Explanation:
Mutually
exclusive events
In layman's terms,
two events are mutually
exclusive if they cannot
occur at the same time. An example is tossing a coin once, which can result in
either heads or tails, but not both.
In the coin-tossing example, both outcomes are collectively exhaustive, which means
that at least one of the outcomes must happen, so these two possibilities
together exhaust all the possibilities. However, not all mutually exclusive
events are collectively exhaustive. For example, the outcomes 1 and 4 of a
single roll of a six-sided die are mutually exclusive (cannot both happen) but
not collectively exhaustive (there are other possible outcomes).
http://en.wikipedia.org/wiki/Mutually_exclusive_events
Bayes' theorem
In probability theory and applications, Bayes' theorem (alternatively Bayes' law or Bayes' rule) links a conditional probability to its inverse. It is valid in
all common interpretations of probability, and is commonly used in science and engineering. The theorem is named for Thomas Bayes (pronounced /ˈbeɪz/ or "bays").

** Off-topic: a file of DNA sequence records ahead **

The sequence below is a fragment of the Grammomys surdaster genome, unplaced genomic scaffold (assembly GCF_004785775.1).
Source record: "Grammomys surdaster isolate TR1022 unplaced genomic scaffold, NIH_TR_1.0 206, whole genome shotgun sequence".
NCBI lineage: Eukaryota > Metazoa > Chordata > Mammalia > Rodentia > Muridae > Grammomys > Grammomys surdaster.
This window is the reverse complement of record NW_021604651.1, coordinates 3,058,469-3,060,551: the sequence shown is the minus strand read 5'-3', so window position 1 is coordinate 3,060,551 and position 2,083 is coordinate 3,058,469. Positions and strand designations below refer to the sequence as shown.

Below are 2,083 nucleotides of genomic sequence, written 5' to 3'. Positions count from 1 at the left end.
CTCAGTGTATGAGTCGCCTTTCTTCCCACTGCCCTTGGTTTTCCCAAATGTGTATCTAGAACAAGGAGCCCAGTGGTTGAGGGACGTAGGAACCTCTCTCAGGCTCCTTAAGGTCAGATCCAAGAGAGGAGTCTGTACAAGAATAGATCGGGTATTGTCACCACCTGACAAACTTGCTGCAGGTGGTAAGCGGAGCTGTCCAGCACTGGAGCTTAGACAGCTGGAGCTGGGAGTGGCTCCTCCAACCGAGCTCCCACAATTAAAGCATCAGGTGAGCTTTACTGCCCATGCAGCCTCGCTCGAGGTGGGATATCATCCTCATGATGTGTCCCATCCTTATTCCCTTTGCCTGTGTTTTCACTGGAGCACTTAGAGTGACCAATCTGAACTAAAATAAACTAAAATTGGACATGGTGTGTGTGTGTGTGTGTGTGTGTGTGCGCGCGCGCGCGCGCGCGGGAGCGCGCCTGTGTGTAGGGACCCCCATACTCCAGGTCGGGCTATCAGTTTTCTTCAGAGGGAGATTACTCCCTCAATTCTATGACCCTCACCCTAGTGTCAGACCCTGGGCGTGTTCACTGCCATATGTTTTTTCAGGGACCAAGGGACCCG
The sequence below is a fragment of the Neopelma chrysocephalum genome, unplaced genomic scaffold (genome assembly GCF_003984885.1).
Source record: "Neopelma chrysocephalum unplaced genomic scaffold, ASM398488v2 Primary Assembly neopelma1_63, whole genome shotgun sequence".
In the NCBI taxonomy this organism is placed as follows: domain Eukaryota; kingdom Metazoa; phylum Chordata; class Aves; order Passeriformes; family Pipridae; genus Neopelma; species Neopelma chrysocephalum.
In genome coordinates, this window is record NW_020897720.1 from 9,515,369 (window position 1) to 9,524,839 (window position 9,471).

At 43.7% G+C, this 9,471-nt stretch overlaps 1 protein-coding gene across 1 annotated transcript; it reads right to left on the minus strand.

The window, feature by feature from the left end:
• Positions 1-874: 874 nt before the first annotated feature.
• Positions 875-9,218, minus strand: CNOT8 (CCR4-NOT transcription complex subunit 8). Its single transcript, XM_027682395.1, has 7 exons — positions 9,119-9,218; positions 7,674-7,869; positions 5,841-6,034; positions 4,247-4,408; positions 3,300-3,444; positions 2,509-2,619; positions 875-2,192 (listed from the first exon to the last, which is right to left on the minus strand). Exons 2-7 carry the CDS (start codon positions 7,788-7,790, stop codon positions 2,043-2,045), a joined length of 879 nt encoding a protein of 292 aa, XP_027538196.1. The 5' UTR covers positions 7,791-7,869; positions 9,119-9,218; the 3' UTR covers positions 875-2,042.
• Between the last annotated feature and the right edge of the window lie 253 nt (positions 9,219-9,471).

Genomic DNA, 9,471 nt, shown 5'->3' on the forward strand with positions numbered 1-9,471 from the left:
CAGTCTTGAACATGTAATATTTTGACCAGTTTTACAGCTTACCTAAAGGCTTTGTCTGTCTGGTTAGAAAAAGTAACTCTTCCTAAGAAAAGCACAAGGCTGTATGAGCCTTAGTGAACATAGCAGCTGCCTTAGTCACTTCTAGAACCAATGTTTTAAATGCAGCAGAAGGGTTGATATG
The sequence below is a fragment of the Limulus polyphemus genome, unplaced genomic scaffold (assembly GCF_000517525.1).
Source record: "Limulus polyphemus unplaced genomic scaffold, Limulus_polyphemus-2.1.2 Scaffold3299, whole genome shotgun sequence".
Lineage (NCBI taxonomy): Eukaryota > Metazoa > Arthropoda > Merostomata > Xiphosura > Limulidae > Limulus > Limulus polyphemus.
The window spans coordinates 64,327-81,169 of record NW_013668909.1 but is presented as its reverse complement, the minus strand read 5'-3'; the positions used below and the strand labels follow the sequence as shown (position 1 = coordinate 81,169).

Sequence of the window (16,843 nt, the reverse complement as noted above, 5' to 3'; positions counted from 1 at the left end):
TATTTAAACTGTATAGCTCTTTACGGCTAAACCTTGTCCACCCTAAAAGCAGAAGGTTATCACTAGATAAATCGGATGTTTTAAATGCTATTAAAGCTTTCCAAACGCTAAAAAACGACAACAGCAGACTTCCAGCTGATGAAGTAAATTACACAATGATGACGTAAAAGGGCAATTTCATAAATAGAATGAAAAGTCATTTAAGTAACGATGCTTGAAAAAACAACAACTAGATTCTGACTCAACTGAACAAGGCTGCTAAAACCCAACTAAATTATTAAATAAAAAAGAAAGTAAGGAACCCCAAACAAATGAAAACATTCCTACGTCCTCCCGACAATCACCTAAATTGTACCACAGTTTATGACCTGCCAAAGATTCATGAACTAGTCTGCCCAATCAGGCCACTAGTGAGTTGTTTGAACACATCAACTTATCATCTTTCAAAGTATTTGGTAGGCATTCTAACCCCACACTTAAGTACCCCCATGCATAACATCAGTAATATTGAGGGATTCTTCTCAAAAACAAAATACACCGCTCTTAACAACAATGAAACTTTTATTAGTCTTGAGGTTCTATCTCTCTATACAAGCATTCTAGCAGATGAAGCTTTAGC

Simple form
Thomas Bayes addressed both the case of discrete probability
distributions of data and the more complicated case of continuous probability
distributions. In the discrete case,
Bayes' theorem relates the conditional and marginal probabilities of events A and B, provided that the probability of B does not equal zero:
where P
(α | β) denotes the conditional probability of α given β.
Proportional form
In many
situations, P(B) may be thought of as a normalizing constant. If so,
Bayes' theorem may be written as
Alternative form
The Law of total probability states that given a partition {A_{i}}, of
the event space,
.
Bayes' theorem may therefore be more
generally written as
The special case of a binary partition may be written as
follows. This is useful in the application of Bayesian
inference.
(Our
solved example in mathguru.com uses this concept)
Extensions
Bayes' theorem may be extended to take account of more than two
events. For example, from the definition of conditional
probability and Bayes' theorem:
Similarly, a conditional Bayes' Theorem may
be derived:
Derivation using conditional
probability
Bayes' theorem may be derived from the definition of conditional
probability.
http://en.wikipedia.org/wiki/Bayes'_theorem
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